Growing up, my father ran a sustainable lawn care business. Back when the 3 foot backyard fence was too tall to see over, I’d climb up his John Deere to be able to reach the top and sit on the fence. He taught me a lot about the simple chemistry of our neighborhood. He did not de-thatch the lawns, said that that was next year’s top soil. He didn’t water unless it was a prolonged drought and then maybe once a week. He showed me pictures of grass roots extending 15 and 30 feet into the ground, and told me that well-watered grass got lazy and kept all its roots up top (see the plant on the far left?), making it more vulnerable when (never if, when) the droughts came.
Feeding and care of a green lawn
He did not feed the grass at all, said that a well-fed soil would feed the grass just fine, and he did not feed the soil in the spring. This was in part due to the spring rains in our area, which would race any fertilizer into the streams, and in part because of his theory that the grass grew up all summer and down all winter. He was most concerned about the roots: help the grass grow down and the up part will take care of itself.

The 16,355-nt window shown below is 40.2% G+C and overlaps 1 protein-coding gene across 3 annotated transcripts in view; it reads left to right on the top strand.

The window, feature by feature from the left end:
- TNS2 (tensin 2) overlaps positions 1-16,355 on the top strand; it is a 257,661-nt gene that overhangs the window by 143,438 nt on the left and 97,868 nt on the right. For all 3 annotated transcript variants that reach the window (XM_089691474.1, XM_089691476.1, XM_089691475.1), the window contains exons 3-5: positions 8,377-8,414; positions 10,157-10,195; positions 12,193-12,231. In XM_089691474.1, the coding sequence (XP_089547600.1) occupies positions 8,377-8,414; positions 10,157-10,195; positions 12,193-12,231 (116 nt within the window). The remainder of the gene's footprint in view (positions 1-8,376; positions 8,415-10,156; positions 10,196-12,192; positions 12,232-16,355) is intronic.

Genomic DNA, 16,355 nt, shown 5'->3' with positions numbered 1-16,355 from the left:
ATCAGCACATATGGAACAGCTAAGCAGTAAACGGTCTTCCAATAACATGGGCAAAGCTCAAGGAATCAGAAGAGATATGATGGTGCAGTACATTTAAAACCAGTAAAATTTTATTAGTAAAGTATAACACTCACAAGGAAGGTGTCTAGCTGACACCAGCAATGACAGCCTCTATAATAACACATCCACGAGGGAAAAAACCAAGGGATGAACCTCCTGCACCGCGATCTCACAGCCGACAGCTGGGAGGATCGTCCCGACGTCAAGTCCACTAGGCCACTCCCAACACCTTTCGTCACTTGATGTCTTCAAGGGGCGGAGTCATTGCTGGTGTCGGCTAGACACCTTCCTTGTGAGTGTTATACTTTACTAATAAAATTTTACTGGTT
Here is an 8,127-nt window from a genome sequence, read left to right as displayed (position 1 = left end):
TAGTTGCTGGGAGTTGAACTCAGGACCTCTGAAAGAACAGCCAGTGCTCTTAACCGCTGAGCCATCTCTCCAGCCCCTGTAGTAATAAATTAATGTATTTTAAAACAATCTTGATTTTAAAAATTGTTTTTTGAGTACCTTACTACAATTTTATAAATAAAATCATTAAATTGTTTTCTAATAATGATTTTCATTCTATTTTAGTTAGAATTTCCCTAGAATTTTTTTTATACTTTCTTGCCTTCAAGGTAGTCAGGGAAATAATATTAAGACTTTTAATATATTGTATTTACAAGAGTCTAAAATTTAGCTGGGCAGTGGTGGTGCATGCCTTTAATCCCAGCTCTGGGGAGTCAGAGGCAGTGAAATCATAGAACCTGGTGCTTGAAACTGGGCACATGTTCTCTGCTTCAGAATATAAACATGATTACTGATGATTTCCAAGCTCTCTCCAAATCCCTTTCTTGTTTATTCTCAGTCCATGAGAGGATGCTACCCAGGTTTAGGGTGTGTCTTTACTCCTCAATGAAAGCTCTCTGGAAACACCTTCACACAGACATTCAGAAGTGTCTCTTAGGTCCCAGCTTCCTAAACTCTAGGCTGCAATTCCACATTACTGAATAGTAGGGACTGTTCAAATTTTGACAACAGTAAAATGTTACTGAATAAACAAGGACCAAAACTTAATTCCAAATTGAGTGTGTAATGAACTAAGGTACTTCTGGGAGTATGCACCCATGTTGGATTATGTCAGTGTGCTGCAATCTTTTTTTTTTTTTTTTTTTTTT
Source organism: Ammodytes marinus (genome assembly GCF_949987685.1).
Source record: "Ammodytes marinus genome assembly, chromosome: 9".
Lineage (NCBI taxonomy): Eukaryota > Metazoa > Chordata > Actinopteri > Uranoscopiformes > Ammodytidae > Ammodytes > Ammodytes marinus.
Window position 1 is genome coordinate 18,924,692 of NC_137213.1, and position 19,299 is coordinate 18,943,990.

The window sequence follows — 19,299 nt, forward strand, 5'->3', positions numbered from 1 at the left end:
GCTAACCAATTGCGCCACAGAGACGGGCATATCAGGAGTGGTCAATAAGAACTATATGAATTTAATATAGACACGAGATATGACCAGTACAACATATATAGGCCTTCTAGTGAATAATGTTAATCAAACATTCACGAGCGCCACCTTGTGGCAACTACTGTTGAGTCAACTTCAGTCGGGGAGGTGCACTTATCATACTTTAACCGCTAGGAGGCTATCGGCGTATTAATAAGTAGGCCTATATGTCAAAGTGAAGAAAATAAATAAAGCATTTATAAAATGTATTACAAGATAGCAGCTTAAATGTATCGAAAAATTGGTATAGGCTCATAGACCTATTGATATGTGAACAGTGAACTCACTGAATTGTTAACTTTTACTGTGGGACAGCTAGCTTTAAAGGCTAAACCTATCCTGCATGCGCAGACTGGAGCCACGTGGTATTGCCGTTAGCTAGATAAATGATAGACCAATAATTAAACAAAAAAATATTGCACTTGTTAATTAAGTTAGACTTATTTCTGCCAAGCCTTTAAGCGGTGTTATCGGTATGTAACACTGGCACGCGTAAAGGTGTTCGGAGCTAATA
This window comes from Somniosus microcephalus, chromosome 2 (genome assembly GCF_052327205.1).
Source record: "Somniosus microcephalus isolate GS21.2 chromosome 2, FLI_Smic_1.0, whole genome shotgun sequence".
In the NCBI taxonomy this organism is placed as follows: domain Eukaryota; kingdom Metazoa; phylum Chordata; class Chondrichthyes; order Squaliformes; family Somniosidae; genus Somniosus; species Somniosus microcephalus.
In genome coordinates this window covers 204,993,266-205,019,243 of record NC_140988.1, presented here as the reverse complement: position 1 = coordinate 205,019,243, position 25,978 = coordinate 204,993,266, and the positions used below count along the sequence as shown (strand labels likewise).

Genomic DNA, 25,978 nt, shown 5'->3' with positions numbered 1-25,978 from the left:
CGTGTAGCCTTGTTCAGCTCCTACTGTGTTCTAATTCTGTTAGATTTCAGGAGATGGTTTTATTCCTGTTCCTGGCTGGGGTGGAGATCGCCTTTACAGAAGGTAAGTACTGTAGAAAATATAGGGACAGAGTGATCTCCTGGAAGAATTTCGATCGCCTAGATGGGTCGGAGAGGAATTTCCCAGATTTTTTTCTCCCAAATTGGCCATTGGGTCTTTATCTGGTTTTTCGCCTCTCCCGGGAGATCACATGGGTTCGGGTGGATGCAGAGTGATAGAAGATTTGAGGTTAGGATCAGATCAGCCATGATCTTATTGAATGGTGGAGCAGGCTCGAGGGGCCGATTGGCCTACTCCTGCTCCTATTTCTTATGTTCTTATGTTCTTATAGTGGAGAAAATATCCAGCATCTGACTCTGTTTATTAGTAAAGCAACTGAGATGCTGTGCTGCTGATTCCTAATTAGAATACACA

Since the soil is supposed to feed the roots, if the soil was poor then my father would spread a thin thin layer of mature compost (a mix of ex-kitchen scraps and weathered manure, or rotated through different sources each fall). The compost would provide the organic material needed to make the soil food web happy. Each spring, as the soil temperature passed 40° Fahrenheit, the soil critters would wake up, the nitrogen converting organisms would get back to work, et voila! The lawn is green. Early spring applications of manufactured plant soluble nitrogen he considered a waste of money: the lawn would flush green for free in another week or two.
Some years he’d mix a calcium source into the fall compost broadcast in order to tip our eastern acidic red clays a little more alkaline. Acidity has everything to do
with which food is available for the plants. Although ashes will also tip pH higher (more alkaline), any fireplace ashes were saved for our personal vegetable garden, especially the squash beds. His clients’ lawns generally got calcitic limestone. He liked the dolomitic limestone a lot, but with our heavy clay soils, the high magnesium content present in dolomite could compound compaction problems, ergo the calcitic (lower magnesium) limestone as the backup plan.
Here’s an interesting detail: my father preferred the calcitic limestone (or the rare foray into pure calcite) to be in larger granule sizes, not powder. His contention was that this made it a slow, steady multiyear process timed out by natural processes, rather than an annual chore run by him. He taught me to look for signs like wild strawberries and wild onion grass. These are plants happiest in soils more acidic than grasses like. It’s not necessary to spray weed killer, just tip the soil pH again so that the grass is pleased enough to out compete the weeds, which are not happy about the pH shift.
Weeds in an organic lawn